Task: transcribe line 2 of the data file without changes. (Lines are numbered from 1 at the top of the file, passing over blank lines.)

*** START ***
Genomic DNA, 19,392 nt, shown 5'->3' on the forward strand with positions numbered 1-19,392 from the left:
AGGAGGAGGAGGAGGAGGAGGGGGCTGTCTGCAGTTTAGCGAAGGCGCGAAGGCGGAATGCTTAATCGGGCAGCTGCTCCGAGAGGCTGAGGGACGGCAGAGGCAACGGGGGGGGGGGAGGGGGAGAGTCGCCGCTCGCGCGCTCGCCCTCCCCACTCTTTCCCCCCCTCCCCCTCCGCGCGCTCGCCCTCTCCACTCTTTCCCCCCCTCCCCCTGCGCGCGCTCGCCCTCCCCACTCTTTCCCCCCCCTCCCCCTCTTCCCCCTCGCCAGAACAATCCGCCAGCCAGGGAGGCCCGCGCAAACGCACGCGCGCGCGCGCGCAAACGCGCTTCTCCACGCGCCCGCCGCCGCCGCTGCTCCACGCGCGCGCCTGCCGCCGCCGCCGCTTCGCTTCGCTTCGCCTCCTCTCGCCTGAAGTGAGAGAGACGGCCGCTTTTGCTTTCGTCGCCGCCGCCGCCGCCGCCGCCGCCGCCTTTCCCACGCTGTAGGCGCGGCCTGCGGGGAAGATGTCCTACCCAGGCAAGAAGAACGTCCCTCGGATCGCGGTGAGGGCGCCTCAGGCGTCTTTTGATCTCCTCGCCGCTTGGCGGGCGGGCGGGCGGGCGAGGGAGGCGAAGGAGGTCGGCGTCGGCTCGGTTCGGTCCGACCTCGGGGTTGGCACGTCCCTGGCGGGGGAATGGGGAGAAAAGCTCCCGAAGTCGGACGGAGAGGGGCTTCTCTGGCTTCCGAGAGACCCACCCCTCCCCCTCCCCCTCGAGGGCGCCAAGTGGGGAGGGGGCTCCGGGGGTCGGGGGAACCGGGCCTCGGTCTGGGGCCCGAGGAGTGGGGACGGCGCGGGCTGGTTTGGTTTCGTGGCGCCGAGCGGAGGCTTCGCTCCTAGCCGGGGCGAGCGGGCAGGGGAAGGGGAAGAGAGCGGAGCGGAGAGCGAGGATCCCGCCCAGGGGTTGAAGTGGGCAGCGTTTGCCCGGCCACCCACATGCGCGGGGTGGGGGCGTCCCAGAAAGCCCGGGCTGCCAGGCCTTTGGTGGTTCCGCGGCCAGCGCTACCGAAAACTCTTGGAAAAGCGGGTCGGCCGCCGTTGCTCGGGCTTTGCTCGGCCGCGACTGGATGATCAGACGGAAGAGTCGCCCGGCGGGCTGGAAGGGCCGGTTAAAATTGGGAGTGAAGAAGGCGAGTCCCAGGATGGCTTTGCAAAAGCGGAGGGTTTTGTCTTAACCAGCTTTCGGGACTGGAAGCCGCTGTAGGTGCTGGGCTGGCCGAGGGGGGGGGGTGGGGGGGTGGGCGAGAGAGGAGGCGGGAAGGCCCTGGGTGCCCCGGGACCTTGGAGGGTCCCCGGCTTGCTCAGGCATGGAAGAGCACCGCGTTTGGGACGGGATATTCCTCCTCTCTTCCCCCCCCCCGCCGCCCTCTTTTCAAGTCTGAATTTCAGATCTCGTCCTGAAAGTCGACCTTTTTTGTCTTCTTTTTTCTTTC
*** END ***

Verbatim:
AGGAGGAGGAGGAGGAGGAGGGGGCTGTCTGCAGTTTAGCGAAGGCGCGAAGGCGGAATGCTTAATCGGGCAGCTGCTCCGAGAGGCTGAGGGACGGCAGAGGCAACGGGGGGGGGGGAGGGGGAGAGTCGCCGCTCGCGCGCTCGCCCTCCCCACTCTTTCCCCCCCTCCCCCTCCGCGCGCTCGCCCTCTCCACTCTTTCCCCCCCTCCCCCTGCGCGCGCTCGCCCTCCCCACTCTTTCCCCCCCCTCCCCCTCTTCCCCCTCGCCAGAACAATCCGCCAGCCAGGGAGGCCCGCGCAAACGCACGCGCGCGCGCGCGCAAACGCGCTTCTCCACGCGCCCGCCGCCGCCGCTGCTCCACGCGCGCGCCTGCCGCCGCCGCCGCTTCGCTTCGCTTCGCCTCCTCTCGCCTGAAGTGAGAGAGACGGCCGCTTTTGCTTTCGTCGCCGCCGCCGCCGCCGCCGCCGCCGCCTTTCCCACGCTGTAGGCGCGGCCTGCGGGGAAGATGTCCTACCCAGGCAAGAAGAACGTCCCTCGGATCGCGGTGAGGGCGCCTCAGGCGTCTTTTGATCTCCTCGCCGCTTGGCGGGCGGGCGGGCGGGCGAGGGAGGCGAAGGAGGTCGGCGTCGGCTCGGTTCGGTCCGACCTCGGGGTTGGCACGTCCCTGGCGGGGGAATGGGGAGAAAAGCTCCCGAAGTCGGACGGAGAGGGGCTTCTCTGGCTTCCGAGAGACCCACCCCTCCCCCTCCCCCTCGAGGGCGCCAAGTGGGGAGGGGGCTCCGGGGGTCGGGGGAACCGGGCCTCGGTCTGGGGCCCGAGGAGTGGGGACGGCGCGGGCTGGTTTGGTTTCGTGGCGCCGAGCGGAGGCTTCGCTCCTAGCCGGGGCGAGCGGGCAGGGGAAGGGGAAGAGAGCGGAGCGGAGAGCGAGGATCCCGCCCAGGGGTTGAAGTGGGCAGCGTTTGCCCGGCCACCCACATGCGCGGGGTGGGGGCGTCCCAGAAAGCCCGGGCTGCCAGGCCTTTGGTGGTTCCGCGGCCAGCGCTACCGAAAACTCTTGGAAAAGCGGGTCGGCCGCCGTTGCTCGGGCTTTGCTCGGCCGCGACTGGATGATCAGACGGAAGAGTCGCCCGGCGGGCTGGAAGGGCCGGTTAAAATTGGGAGTGAAGAAGGCGAGTCCCAGGATGGCTTTGCAAAAGCGGAGGGTTTTGTCTTAACCAGCTTTCGGGACTGGAAGCCGCTGTAGGTGCTGGGCTGGCCGAGGGGGGGGGGTGGGGGGGTGGGCGAGAGAGGAGGCGGGAAGGCCCTGGGTGCCCCGGGACCTTGGAGGGTCCCCGGCTTGCTCAGGCATGGAAGAGCACCGCGTTTGGGACGGGATATTCCTCCTCTCTTCCCCCCCCCCGCCGCCCTCTTTTCAAGTCTGAATTTCAGATCTCGTCCTGAAAGTCGACCTTTTTTGTCTTCTTTTTTCTTTC